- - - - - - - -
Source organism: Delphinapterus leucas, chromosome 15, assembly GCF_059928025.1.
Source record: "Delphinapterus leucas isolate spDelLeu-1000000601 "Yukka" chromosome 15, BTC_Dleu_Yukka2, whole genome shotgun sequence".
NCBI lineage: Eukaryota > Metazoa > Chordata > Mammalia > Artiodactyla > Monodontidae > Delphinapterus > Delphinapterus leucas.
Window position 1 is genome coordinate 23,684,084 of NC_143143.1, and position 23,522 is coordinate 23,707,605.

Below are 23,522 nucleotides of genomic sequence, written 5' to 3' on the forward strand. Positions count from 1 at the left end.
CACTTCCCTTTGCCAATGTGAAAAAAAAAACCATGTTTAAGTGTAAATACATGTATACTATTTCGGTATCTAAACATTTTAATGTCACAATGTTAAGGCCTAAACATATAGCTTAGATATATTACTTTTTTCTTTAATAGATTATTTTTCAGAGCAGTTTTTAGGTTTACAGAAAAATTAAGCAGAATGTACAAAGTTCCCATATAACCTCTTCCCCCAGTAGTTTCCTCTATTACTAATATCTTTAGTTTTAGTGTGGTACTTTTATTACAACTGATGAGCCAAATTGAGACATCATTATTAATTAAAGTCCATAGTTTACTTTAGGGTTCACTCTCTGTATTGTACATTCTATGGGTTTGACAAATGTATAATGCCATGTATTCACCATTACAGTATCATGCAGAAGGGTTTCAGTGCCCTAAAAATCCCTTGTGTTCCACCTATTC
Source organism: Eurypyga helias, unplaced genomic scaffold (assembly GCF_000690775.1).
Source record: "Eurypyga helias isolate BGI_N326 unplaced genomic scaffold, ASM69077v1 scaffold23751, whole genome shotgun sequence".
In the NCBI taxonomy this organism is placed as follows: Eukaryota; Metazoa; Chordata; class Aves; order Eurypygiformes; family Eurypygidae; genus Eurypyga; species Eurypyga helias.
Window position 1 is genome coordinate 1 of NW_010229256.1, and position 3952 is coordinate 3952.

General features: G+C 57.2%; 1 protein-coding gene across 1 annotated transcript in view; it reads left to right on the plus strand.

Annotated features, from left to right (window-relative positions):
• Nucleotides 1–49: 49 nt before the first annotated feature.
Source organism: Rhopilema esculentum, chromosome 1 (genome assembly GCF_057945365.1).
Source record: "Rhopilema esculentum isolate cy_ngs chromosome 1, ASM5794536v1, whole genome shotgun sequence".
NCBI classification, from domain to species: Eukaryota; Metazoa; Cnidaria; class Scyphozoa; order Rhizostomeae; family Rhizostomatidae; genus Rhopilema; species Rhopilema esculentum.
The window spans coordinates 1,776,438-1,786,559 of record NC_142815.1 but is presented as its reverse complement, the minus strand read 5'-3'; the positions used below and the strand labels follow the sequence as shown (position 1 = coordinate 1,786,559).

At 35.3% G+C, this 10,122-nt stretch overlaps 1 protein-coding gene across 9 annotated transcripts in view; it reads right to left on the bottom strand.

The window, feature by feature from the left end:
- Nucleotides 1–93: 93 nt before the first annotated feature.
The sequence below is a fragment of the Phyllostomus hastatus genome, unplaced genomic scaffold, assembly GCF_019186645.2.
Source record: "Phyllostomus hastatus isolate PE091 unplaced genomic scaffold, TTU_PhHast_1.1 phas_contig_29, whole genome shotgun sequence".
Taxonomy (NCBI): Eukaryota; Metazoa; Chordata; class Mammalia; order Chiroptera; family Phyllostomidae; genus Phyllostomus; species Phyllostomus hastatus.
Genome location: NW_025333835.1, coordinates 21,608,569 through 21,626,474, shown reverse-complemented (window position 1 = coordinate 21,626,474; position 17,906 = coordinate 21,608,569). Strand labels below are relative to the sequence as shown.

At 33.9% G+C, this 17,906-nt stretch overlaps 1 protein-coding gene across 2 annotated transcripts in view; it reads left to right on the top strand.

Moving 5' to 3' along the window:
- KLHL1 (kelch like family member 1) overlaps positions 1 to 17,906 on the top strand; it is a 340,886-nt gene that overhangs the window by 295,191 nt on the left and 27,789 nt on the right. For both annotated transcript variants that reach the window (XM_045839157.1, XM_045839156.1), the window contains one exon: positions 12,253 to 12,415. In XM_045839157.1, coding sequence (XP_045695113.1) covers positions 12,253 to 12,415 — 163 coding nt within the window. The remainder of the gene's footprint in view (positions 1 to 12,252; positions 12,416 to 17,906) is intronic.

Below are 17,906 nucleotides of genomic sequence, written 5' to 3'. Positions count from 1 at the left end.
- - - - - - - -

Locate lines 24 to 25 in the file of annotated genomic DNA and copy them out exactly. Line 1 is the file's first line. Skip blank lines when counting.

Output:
Genome location: NW_025333835.1, coordinates 21,608,569 through 21,626,474, shown reverse-complemented (window position 1 = coordinate 21,626,474; position 17,906 = coordinate 21,608,569). Strand labels below are relative to the sequence as shown.

At 33.9% G+C, this 17,906-nt stretch overlaps 1 protein-coding gene across 2 annotated transcripts in view; it reads left to right on the top strand.